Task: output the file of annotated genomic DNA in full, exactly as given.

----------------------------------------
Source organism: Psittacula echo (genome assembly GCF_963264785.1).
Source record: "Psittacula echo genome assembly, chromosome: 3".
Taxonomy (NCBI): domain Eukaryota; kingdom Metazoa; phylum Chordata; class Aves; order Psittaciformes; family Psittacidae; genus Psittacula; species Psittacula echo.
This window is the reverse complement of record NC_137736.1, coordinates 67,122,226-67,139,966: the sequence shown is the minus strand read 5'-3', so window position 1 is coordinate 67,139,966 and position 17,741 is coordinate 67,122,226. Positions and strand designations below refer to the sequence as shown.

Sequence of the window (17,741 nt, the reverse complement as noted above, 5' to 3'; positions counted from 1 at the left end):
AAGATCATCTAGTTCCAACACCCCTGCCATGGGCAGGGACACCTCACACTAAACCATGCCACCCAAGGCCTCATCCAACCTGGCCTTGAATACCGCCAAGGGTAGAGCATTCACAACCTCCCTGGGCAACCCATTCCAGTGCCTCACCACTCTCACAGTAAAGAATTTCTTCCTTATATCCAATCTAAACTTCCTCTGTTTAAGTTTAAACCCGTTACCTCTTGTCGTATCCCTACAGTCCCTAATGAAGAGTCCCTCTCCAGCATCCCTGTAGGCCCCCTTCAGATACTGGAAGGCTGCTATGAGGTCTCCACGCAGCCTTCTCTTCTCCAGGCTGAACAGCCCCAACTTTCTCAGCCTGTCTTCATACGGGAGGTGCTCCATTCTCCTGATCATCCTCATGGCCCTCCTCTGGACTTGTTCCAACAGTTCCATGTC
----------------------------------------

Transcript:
Source organism: Psittacula echo (genome assembly GCF_963264785.1).
Source record: "Psittacula echo genome assembly, chromosome: 3".
Taxonomy (NCBI): domain Eukaryota; kingdom Metazoa; phylum Chordata; class Aves; order Psittaciformes; family Psittacidae; genus Psittacula; species Psittacula echo.
This window is the reverse complement of record NC_137736.1, coordinates 67,122,226-67,139,966: the sequence shown is the minus strand read 5'-3', so window position 1 is coordinate 67,139,966 and position 17,741 is coordinate 67,122,226. Positions and strand designations below refer to the sequence as shown.

Sequence of the window (17,741 nt, the reverse complement as noted above, 5' to 3'; positions counted from 1 at the left end):
AAGATCATCTAGTTCCAACACCCCTGCCATGGGCAGGGACACCTCACACTAAACCATGCCACCCAAGGCCTCATCCAACCTGGCCTTGAATACCGCCAAGGGTAGAGCATTCACAACCTCCCTGGGCAACCCATTCCAGTGCCTCACCACTCTCACAGTAAAGAATTTCTTCCTTATATCCAATCTAAACTTCCTCTGTTTAAGTTTAAACCCGTTACCTCTTGTCGTATCCCTACAGTCCCTAATGAAGAGTCCCTCTCCAGCATCCCTGTAGGCCCCCTTCAGATACTGGAAGGCTGCTATGAGGTCTCCACGCAGCCTTCTCTTCTCCAGGCTGAACAGCCCCAACTTTCTCAGCCTGTCTTCATACGGGAGGTGCTCCATTCTCCTGATCATCCTCATGGCCCTCCTCTGGACTTGTTCCAACAGTTCCATGTC